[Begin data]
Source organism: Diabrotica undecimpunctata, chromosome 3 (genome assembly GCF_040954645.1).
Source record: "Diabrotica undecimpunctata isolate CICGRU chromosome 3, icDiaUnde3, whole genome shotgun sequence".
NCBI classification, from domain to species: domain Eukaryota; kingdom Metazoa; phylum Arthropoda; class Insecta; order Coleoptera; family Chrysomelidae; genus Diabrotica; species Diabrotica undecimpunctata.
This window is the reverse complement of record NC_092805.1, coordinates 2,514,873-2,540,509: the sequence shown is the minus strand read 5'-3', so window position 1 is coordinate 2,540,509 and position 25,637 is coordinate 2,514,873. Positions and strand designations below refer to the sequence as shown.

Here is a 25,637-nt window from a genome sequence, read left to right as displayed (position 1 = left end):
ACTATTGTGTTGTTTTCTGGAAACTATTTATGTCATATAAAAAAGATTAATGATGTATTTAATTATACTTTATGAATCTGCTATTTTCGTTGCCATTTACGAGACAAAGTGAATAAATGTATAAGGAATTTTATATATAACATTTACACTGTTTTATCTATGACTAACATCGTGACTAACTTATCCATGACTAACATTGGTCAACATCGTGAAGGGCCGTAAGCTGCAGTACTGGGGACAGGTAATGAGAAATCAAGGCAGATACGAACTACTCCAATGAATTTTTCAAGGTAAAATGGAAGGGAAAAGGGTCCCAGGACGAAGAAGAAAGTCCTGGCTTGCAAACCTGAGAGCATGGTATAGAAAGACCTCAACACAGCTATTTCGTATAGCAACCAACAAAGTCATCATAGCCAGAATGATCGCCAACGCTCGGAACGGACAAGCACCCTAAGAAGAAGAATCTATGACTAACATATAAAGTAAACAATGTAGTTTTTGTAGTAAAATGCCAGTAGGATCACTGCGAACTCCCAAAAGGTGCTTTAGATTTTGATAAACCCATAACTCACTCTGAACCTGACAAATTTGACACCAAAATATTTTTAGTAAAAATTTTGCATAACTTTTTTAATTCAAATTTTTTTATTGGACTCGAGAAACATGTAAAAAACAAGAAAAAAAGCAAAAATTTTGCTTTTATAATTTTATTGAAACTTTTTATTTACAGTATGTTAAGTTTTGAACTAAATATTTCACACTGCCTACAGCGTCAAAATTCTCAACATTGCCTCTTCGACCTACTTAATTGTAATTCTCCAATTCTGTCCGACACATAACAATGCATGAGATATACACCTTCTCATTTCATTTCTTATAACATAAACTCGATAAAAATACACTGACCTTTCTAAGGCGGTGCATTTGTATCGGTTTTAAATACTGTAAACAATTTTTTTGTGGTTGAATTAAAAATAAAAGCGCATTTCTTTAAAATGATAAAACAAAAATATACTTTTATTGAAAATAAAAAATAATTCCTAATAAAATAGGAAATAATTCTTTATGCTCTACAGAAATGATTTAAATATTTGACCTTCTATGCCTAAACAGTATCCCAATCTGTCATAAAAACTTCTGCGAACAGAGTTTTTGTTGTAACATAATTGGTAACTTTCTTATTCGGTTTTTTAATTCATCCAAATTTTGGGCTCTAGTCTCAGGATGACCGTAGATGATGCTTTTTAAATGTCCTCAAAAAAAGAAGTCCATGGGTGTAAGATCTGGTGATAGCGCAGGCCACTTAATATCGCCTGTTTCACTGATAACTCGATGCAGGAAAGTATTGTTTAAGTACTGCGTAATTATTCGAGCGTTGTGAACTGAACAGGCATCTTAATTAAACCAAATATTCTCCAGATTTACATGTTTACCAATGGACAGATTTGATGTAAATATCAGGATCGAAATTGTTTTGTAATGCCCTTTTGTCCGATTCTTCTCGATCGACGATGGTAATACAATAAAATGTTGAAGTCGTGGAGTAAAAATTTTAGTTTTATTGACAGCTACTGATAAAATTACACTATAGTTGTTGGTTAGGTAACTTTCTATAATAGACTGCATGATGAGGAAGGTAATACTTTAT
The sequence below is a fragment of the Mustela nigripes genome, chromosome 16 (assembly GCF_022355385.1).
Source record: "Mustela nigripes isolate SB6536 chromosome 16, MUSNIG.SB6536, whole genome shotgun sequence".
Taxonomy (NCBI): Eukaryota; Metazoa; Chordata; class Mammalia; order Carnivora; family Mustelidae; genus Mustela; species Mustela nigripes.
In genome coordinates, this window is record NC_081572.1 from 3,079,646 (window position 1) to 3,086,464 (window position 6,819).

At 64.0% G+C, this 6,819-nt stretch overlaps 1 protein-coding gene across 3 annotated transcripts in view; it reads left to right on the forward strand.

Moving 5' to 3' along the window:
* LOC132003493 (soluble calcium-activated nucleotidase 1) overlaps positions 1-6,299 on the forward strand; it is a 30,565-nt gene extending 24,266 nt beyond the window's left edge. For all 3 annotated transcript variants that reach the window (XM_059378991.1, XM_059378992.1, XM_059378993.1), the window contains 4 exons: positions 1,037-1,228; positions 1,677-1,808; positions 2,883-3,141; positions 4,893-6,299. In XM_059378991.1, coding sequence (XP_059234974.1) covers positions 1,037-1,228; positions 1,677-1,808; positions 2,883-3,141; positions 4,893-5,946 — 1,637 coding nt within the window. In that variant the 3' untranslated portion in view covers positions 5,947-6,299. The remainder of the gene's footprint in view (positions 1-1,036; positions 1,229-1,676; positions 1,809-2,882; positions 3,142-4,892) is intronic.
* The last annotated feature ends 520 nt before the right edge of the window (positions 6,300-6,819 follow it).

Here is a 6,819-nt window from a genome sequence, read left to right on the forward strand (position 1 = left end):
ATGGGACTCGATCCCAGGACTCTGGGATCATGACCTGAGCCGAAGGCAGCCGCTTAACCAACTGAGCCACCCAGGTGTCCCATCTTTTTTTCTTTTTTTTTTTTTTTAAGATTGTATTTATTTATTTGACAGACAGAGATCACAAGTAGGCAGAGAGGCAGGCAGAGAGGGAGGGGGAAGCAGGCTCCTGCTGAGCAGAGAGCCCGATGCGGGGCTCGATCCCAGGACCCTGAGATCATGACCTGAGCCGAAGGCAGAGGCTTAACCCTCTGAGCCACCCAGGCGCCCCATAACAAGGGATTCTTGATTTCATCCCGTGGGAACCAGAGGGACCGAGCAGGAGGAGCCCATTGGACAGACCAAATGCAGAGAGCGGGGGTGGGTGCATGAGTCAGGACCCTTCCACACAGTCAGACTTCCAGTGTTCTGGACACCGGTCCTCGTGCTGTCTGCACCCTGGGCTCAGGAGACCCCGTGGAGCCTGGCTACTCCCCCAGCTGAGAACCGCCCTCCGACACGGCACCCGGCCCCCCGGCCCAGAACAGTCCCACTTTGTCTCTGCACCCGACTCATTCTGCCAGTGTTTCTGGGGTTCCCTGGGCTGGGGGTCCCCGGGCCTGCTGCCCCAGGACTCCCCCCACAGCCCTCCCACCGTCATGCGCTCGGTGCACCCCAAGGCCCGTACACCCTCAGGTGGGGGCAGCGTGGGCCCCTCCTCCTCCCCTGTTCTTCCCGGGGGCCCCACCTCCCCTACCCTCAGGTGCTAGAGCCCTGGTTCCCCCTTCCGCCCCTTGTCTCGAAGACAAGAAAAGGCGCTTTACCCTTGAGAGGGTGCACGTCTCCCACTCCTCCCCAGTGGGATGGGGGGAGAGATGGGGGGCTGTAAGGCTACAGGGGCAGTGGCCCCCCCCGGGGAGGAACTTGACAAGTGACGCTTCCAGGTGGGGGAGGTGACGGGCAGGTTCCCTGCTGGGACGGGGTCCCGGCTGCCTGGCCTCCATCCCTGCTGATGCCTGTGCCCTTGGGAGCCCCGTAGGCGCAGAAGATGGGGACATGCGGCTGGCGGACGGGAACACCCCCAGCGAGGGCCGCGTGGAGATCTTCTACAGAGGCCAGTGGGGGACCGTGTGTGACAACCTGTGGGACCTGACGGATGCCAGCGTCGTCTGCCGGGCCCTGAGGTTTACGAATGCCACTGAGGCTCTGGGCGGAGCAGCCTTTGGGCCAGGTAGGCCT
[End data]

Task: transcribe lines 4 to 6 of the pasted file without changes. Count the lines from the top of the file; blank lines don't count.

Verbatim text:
This window is the reverse complement of record NC_092805.1, coordinates 2,514,873-2,540,509: the sequence shown is the minus strand read 5'-3', so window position 1 is coordinate 2,540,509 and position 25,637 is coordinate 2,514,873. Positions and strand designations below refer to the sequence as shown.

Here is a 25,637-nt window from a genome sequence, read left to right as displayed (position 1 = left end):
ACTATTGTGTTGTTTTCTGGAAACTATTTATGTCATATAAAAAAGATTAATGATGTATTTAATTATACTTTATGAATCTGCTATTTTCGTTGCCATTTACGAGACAAAGTGAATAAATGTATAAGGAATTTTATATATAACATTTACACTGTTTTATCTATGACTAACATCGTGACTAACTTATCCATGACTAACATTGGTCAACATCGTGAAGGGCCGTAAGCTGCAGTACTGGGGACAGGTAATGAGAAATCAAGGCAGATACGAACTACTCCAATGAATTTTTCAAGGTAAAATGGAAGGGAAAAGGGTCCCAGGACGAAGAAGAAAGTCCTGGCTTGCAAACCTGAGAGCATGGTATAGAAAGACCTCAACACAGCTATTTCGTATAGCAACCAACAAAGTCATCATAGCCAGAATGATCGCCAACGCTCGGAACGGACAAGCACCCTAAGAAGAAGAATCTATGACTAACATATAAAGTAAACAATGTAGTTTTTGTAGTAAAATGCCAGTAGGATCACTGCGAACTCCCAAAAGGTGCTTTAGATTTTGATAAACCCATAACTCACTCTGAACCTGACAAATTTGACACCAAAATATTTTTAGTAAAAATTTTGCATAACTTTTTTAATTCAAATTTTTTTATTGGACTCGAGAAACATGTAAAAAACAAGAAAAAAAGCAAAAATTTTGCTTTTATAATTTTATTGAAACTTTTTATTTACAGTATGTTAAGTTTTGAACTAAATATTTCACACTGCCTACAGCGTCAAAATTCTCAACATTGCCTCTTCGACCTACTTAATTGTAATTCTCCAATTCTGTCCGACACATAACAATGCATGAGATATACACCTTCTCATTTCATTTCTTATAACATAAACTCGATAAAAATACACTGACCTTTCTAAGGCGGTGCATTTGTATCGGTTTTAAATACTGTAAACAATTTTTTTGTGGTTGAATTAAAAATAAAAGCGCATTTCTTTAAAATGATAAAACAAAAATATACTTTTATTGAAAATAAAAAATAATTCCTAATAAAATAGGAAATAATTCTTTATGCTCTACAGAAATGATTTAAATATTTGACCTTCTATGCCTAAACAGTATCCCAATCTGTCATAAAAACTTCTGCGAACAGAGTTTTTGTTGTAACATAATTGGTAACTTTCTTATTCGGTTTTTTAATTCATCCAAATTTTGGGCTCTAGTCTCAGGATGACCGTAGATGATGCTTTTTAAATGTCCTCAAAAAAAGAAGTCCATGGGTGTAAGATCTGGTGATAGCGCAGGCCACTTAATATCGCCTGTTTCACTGATAACTCGATGCAGGAAAGTATTGTTTAAGTACTGCGTAATTATTCGAGCGTTGTGAACTGAACAGGCATCTTAATTAAACCAAATATTCTCCAGATTTACATGTTTACCAATGGACAGATTTGATGTAAATATCAGGATCGAAATTGTTTTGTAATGCCCTTTTGTCCGATTCTTCTCGATCGACGATGGTAATACAATAAAATGTTGAAGTCGTGGAGTAAAAATTTTAGTTTTATTGACAGCTACTGATAAAATTACACTATAGTTGTTGGTTAGGTAACTTTCTATAATAGACTGCATGATGAGGAAGGTAATACTTTAT